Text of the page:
Three out of four people who have bowel or bladder control problems can be cured or helped to better manage their problem.
Continence products are used to manage the symptoms of poor bladder and bowel control. They may be used short term to help you while being treated or long term if the poor bladder and bowel control can’t be cured.
Continence advisors know about the broad range of products that can help manage bladder or bowel control problems. They can help you choose a product that will give you protection and confidence in your everyday life.
Your doctor or continence advisor can look for the cause of your problem and offer you some treatment. If you do nothing and just use pads or other continence products without trying treatment, your problem could get worse.
Absorbent pads and pants
Pads and pants come in a range of sizes and how much urine they can absorb. Some pads are meant to be used one time only, and then be thrown out. Some other pads and pants can be washed and used many times. You can get special mesh/net pants that keep the pads from slipping. Some pads have ‘sticky’ strips which will stick to the pants to keep the pad in place.
Absorbent bed sheets and chair covers
In these products, the top layer that sits closest to the skin lets the urine through, but stays dry while the lower layers soak up urine. They are not meant to be used at the same time as disposable pads, as they work best when the skin is in direct contact with the sheet.
Penile sheaths / external catheters
Penile sheaths are made of silicone and are mostly self adhesive and lined with non¬latex glue which sticks to the penis. The other, open end of the sheath is joined to a leg bag where urine can drain.
If the man is mobile, a leg bag can be used which is hidden under his clothes. The sheath can be joined to a two litre bag for overnight drainage. Skin reactions can be seen through the clear silicone as soon as they occur. Bags which connect to the sheath should always have wide bore tubing to let the urine flow into the bag with no backflow into the sheath which could cause it to come loose. Bags worn on the leg should be firmly fixed to the thigh or lower leg with the straps that come with the bag and emptied before they get heavy enough to pull off the sheath.
Other products to help toileting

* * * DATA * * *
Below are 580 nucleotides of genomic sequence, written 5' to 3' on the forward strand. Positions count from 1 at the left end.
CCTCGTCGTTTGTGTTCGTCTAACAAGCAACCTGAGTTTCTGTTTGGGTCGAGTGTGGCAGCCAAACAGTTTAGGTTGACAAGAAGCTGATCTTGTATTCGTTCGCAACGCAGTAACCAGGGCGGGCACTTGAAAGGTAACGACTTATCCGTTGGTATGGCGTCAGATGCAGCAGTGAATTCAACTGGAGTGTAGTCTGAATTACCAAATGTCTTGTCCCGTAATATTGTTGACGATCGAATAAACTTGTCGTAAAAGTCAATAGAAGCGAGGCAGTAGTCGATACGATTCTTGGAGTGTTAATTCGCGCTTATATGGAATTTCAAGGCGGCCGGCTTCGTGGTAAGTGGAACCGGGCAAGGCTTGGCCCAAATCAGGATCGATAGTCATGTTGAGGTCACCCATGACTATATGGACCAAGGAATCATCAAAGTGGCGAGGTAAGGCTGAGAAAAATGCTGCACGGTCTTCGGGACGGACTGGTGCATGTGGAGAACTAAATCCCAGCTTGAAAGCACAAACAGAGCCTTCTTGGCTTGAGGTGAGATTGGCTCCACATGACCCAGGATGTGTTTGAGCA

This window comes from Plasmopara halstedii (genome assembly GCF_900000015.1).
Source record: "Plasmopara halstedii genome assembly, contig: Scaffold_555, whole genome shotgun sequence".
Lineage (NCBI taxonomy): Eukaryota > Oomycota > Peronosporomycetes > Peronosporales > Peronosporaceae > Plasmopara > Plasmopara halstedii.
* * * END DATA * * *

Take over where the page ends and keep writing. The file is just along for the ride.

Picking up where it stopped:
Bedpans and urinals (male and female type) can be used if you are confined to bed. Commode chairs placed by the bed at night can help if you cannot walk to the toilet. Raised toilet seats and chairs that can be moved over the toilet can also help if you have trouble sitting on low toilets.
The best product is one that works well, is comfortable and helps you to have a normal life. When choosing a continence product, you should think about:
Continence products can be costly and in most cases you will need to pay for them yourself.
If you have permanent and severe incontinence, and meet other eligibility criteria, the national Continence Aids Payment Scheme can assist you to meet some of the costs of continence products.
The Department of Veterans’ Affairs also manages the Rehabilitation Appliances Program which you may access if you hold a Gold Card or eligible White Card.
Also, some state and territory governments provide services to support people affected by incontinence, including providing continence products. These services vary between states, and may include client assessment, education and support.
In most cases you will need to seek help from a health professional such as your doctor or continence nurse to access these services.
If you contact the National Continence Helpline you can get advice about the continence services that may be available for you.
You are not alone. Poor bladder control can be managed better if treated. If you do nothing it might get worse.
If you have any questions about bladder control, you can contact:
Expert Advisors on the National Continence Helpline for free:
On FREE CALL* 1800 33 00 66 (8 am to 8 pm Monday to Friday), or
Visit this website: www.bladderbowel.gov.au
The Helpline can arrange for an interpreter through the Telephone Interpreter Service (TIS). Please ring 13 14 50 Monday to Friday and ask for the Helpline.
Continence products can help manage bladder and bowel control problems.
* Calls from mobile telephones are charged at applicable rates.
NATIONAL CONTINENCE HELPLINE 1800 33 00 66 | www.bladderbowel.gov.au | October 2010